The drawback of two-way pagers, however, is that battery consumption increases considerably with the mobile connectivity. A POCSAG one-way pager battery charge can last for up to three months, but a two-way pager is out of charge in two or three days.
According to Zimmermann, Swissphone has overcome this issue by introducing what it calls its s.QUAD pager, which works in conjunction with a mobile phone, integrated with Swissphone’s own s.ONE mobile app. The s.QUAD becomes a two-way pager via the mobile app with the two devices connected by Bluetooth Low Energy (BLE). The pager is thus able to retain its long battery charge, as the mobile handles the energy-consuming radio transmission side. A number of configurations can then be deployed, making the best use of both POCSAG and the smartphone’s connectivity.
“You can configure the app so that it only works fully if it is connected to the pager. But you can also configure it so that it works fully independently on the smartphone too. At the same time, the app can be integrated with the organisation’s message encryption without having to import the keys in first-responders’ private smartphones. This is quite a unique concept from Swissphone,” Zimmermann points out.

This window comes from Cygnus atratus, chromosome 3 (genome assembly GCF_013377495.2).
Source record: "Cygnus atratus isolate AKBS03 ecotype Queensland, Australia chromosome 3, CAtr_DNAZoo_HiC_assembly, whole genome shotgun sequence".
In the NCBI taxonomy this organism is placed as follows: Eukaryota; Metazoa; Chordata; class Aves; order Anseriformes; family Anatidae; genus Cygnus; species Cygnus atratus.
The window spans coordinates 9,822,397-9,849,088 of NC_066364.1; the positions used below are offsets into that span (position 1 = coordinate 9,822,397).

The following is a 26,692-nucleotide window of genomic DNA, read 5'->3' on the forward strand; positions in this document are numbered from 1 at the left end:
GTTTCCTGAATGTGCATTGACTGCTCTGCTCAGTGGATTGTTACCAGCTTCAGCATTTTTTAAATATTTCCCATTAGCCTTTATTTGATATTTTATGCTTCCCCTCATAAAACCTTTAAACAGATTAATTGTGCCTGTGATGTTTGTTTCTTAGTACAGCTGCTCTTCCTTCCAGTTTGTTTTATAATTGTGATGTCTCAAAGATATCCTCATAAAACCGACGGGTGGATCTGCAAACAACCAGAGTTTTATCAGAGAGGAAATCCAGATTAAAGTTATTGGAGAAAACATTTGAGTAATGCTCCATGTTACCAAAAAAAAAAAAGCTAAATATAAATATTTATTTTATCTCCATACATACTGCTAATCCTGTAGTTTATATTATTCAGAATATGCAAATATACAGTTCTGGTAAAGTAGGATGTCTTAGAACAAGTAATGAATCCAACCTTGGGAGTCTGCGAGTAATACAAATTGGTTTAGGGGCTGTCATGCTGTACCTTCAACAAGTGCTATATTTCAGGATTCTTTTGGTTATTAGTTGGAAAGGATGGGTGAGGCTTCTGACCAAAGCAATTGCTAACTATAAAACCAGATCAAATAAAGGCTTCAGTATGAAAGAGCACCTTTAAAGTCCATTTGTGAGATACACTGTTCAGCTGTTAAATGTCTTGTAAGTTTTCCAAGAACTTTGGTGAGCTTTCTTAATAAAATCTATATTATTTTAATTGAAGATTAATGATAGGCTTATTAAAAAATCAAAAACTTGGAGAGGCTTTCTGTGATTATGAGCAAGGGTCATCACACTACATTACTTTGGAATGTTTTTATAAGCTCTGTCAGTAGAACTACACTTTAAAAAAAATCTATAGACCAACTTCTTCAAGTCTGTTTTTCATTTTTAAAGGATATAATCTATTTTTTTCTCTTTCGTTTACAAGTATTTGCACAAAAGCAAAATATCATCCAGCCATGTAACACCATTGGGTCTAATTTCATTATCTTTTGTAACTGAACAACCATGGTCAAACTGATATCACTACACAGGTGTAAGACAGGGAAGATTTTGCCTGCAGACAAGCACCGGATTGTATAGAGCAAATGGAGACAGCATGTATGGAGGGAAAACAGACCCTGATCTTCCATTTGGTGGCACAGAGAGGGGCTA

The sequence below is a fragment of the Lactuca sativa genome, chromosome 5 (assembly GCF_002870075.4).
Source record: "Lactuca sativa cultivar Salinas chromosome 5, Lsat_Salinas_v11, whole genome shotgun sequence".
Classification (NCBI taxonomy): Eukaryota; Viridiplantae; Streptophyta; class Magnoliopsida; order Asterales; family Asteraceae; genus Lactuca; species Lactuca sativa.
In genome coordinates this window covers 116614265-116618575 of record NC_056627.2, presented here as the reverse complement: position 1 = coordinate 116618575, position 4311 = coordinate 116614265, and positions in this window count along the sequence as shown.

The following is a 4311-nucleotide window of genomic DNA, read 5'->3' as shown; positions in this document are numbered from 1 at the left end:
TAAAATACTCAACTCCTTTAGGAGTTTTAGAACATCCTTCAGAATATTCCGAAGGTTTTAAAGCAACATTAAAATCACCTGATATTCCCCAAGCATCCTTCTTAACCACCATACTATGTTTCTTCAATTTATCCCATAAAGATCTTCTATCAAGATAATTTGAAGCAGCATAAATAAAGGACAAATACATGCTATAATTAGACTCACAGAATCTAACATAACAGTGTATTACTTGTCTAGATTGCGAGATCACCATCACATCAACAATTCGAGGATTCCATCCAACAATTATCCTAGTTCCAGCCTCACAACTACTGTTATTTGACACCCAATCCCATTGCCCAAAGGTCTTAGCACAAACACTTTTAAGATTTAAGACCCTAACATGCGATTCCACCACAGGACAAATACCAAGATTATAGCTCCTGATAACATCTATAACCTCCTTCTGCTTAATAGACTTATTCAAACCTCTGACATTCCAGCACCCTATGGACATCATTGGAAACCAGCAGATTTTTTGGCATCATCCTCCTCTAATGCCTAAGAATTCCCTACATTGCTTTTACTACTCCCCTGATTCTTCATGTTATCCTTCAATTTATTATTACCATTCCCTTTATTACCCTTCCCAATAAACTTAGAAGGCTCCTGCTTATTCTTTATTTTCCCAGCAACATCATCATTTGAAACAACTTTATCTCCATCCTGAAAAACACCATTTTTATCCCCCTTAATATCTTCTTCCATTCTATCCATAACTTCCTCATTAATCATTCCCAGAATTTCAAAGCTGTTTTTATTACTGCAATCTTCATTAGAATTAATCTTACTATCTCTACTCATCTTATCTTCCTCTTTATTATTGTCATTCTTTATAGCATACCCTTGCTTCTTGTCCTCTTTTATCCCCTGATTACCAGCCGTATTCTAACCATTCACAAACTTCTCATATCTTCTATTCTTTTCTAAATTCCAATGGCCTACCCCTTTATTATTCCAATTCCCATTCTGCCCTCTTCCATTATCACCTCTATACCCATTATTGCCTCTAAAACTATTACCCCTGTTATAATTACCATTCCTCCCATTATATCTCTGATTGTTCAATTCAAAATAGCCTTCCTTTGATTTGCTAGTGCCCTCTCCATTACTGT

Towards mission-critical broadband
According to Zimmermann, Swissphone has been refining these concepts over the past five years. However, it now believes there is an opportunity to adapt its solutions to meet the alerting needs of first-responders planning to migrate to the UK’s Emergency Service Network (ESN) and France’s Réseau Radio du Futur (RRF) nationwide public safety LTE networks.
Conversations with stakeholders of the UK Home Office and France’s Ministry of the Interior reveal that fire brigades in particular are concerned that there is a gap between their legacy alerting systems and what ESN and RRF will deliver, and when it will be delivered.
Graeme Hull, head of international sales and managing director, Swissphone North America, says: “We have this idea of a hybrid network to fill that gap and maybe show them a sensible migration route to whatever ESN develops into.”